Trouble for Rural Hospitals

I spend a lot of time in rural America, primarily in the upper-Midwest (Iowa, Wisconsin, Illinois, etc.). With the pandemic, the struggling economy, high inflation, high energy costs, labor supply challenges, and rising interest rates, rural health care is struggling like never before.

A story on the Fox Business website captures the plight of rural hospitals, highlighting a North Carolina hospital. The story is available here:

Since 2005, a total of 195 rural hospitals have closed to inpatient services – 100 totally closed, 95 no longer admitting patients. According to a report from the Center for Healthcare Quality and Payment Reform, more than 600 rural hospitals, 30% of the total of all rural hospitals, are at-risk of closing. As of June, this year, 11 rural hospitals have closed. The report summary is available here: Rural_Hospitals_at_Risk_of_Closing

The largest problem with the extensive number of closures is the gap in service availability that occurs for the communities the hospital served. Often, these communities are remote, and smaller in population areas (less than 10,000 lives in forty-mile radius from the hospital). The closure means not just hospital access is limited, but overall physician and outpatient services are negatively impacted as well. Access becomes a significant problem, necessitating often, lengthy travel for services. As these smaller remote areas tend to be populated with elderly and folk with co-morbidities such as diabetes, heart disease, pulmonary disease, care access challenges create care delays and, in some cases, further decay in population health. Further, the hospital typically is the only point of access for diagnostic services (laboratory, radiology, etc.), creating a significant a problem for early detection of cancers, infections, and other detectable health problems.

Like all hospitals nationwide, the pandemic brought additional strain on hospital resources, namely staff availability. While urban areas continue to struggle, access to staff is somewhat more fluid via staffing agencies. In rural areas, staffing agencies rarely exist and those that do claim to offer some support, have exceptionally limited supplies of staff that most calls for assistance go unanswered.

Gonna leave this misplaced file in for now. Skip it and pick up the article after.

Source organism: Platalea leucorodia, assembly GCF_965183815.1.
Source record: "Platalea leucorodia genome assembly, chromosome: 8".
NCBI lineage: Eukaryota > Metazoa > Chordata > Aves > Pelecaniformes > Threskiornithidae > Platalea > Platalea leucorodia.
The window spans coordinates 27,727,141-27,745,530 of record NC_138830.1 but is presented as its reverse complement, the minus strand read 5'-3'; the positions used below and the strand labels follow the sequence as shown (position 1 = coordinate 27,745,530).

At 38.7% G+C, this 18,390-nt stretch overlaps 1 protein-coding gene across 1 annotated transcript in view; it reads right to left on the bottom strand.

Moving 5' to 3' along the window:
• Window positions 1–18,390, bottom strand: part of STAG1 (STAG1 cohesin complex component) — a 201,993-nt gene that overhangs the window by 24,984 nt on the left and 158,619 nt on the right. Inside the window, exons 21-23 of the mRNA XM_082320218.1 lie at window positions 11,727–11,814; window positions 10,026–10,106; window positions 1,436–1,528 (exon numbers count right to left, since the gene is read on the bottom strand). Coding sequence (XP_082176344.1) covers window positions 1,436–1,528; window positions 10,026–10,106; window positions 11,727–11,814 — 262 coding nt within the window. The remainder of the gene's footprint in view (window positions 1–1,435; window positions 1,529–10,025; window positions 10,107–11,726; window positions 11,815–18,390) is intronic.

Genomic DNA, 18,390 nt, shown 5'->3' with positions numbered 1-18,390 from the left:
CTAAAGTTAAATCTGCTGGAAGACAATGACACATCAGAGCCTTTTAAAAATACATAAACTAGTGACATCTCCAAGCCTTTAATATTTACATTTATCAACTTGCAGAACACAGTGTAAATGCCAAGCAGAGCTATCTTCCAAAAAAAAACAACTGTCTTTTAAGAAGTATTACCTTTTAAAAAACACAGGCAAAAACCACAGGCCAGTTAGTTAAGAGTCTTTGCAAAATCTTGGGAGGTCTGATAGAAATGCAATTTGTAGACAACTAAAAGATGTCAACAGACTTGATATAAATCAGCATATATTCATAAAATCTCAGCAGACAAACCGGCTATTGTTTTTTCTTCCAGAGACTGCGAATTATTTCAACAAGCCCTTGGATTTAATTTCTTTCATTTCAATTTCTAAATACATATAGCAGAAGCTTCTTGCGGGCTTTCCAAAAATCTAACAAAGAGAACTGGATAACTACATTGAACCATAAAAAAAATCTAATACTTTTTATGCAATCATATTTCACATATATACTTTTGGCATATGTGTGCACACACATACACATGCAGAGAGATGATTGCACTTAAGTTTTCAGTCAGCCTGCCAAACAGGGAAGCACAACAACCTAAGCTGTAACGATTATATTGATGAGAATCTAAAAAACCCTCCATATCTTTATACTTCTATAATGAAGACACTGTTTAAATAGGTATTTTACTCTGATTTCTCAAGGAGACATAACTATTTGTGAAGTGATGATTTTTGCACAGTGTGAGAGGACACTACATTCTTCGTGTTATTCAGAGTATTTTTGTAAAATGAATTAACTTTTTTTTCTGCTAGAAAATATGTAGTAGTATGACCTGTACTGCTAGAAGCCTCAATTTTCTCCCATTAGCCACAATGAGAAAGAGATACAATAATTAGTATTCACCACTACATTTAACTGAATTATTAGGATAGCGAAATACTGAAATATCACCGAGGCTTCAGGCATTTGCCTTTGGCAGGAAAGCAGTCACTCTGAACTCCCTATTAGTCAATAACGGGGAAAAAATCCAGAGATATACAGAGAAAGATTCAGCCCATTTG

Today, the number one reason for closure is finances, principally inadequate revenues to cover expenses. In a similar vein as inner-city hospitals, rural hospitals have a disproportionate share of “no pays” or “slow pays” – patients without insurance or with limited coverage and high deductibles. In a small hospital, the chance of having diversified revenue streams to cover these no pay cases or slow pay cases is minimal. The impact thus, is almost direct to the bottom line. As many hospitals have limited reserves, a stream of negative revenue impacts driven by no pays, slow pays, and inadequate payment sources quickly pushes the hospital toward bankruptcy. Such as the case of the North Carolina hospital feature in the Fox Business article.

Inadequate insurance payments to these rural hospitals are also a significant issue.  Of the hospitals primarily at-risk, insurance payments below cost are the biggest reason for potential closure.  Medicaid and no pay cases simply, pile-on.

Of the hospitals that are not currently at-risk, payments are adequate to cover the Medicaid losses and no-pays and primarily, the hospitals exist in broader, more economically stable locations.  Similarly, many of the stronger rural hospitals have diversified service models encompassing expanded outpatient services, home health, hospice, and physician clinics, beyond the hospital.

Keeping rural hospitals viable is a function of government, insurer, and community support.

  • Insurance payments for rural hospitals must be adequate to cover costs, the no pay disparity plus provide a minimal margin such that a reserve can be developed.
  • Capital access, especially to lower cost capital, is imperative.  This is true for all of health care but particularly, rural health care. Here, federal and state governments can help.
  • Communities need to rally to the hospital’s cause by fund raising, by adding perhaps, a touch more taxation, and by providing volunteer support as needed to offload, non-clinical staffing costs.
  • Finally, as suggested by the report from the Center for Health Care Quality and Payment Reform, stand-by capacity payments are required.  Stand-by capacity payments are essentially health plan add-ons that are used like a capitation arrangement to pay the rural hospital for its availability of service to the community rather than simply, payment for service usage.  See graphic below.


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